California regulators unanimously approved a settlement agreement hammered out between several consumer groups, the Office of Ratepayer Advocates, Southern California Edison and San Diego Gas and Electric.
Under the agreement customers will pay about $3.3 billion of the cost of shutting down the San Onofre Nuclear Generating Station. The plant's owners will pay about $1.4 billion. Edison is the plant's majority owner.
All five California Public Utilities Commission members approved the deal.
SDG&E's senior vice president of finance, regulatory and legislative affairs Lee Schavrien praised the commission's unanimous decision.
“We are pleased the Commission has approved the SONGS settlement in a timely manner, to allow SDG&E and Southern California Edison (SCE) customers to see the benefits of the agreement as soon as Jan. 1, 2015," he said in a statement. "We believe the settlement achieves a fair balance for all parties involved, and reflects input from customers and consumer advocate groups, as well as the modifications proposed by the CPUC."
The original proposed settlement was adjusted this past summer to move the cost of the replacement electricity from ratepayers to the utility. Customers paid for electricity that was not being generated after a steam leak shut down the facility. The leak occurred in equipment installed in the plant in fall 2010. It happened in one of thousands of tubes which carry radioactive water from the Unit 3 reactor.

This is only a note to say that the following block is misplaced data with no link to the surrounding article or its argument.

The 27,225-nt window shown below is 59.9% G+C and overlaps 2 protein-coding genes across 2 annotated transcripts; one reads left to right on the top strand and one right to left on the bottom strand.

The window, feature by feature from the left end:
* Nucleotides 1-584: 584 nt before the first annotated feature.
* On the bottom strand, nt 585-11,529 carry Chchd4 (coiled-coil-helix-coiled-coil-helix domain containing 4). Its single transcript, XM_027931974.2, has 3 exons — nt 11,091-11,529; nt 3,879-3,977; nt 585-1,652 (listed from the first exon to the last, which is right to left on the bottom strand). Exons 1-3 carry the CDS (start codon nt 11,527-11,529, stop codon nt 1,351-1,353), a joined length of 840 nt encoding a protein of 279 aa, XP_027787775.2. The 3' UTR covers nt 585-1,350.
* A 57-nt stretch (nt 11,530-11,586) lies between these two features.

The settlement "is reasonable in light of the whole record, consistent with law and in the public interest," Commissioner Mike Florio said in a statement.
But not everyone was pleased with the ruling. Citizens' Oversight lobbied regulators to reject the deal. Spokesman Ray Lutz said the utility made bad decisions that caused the plant to close prematurely and they should pay for those decisions.
Ratepayers are in line for some immediate rate relief. Utility customers paid for the electricity that was bought to replace power not produced by the nuclear reactors when they were shut down.
Rates are expected to go back up as the rest of the cost of the shutdown is applied to customers' bills.
Regulators also gave ratepayers a larger share of money recovered from litigation against Mitsubishi, the manufacturer of the faulty steam generators. Those generators leaked and eventually forced the plant's majority owner, Southern California Edison, to close the plant permanently.
Customers would share equally in any legal settlements with Mitsubishi. The original agreement gave the majority of any funds gained through litigation to the owners of the plant.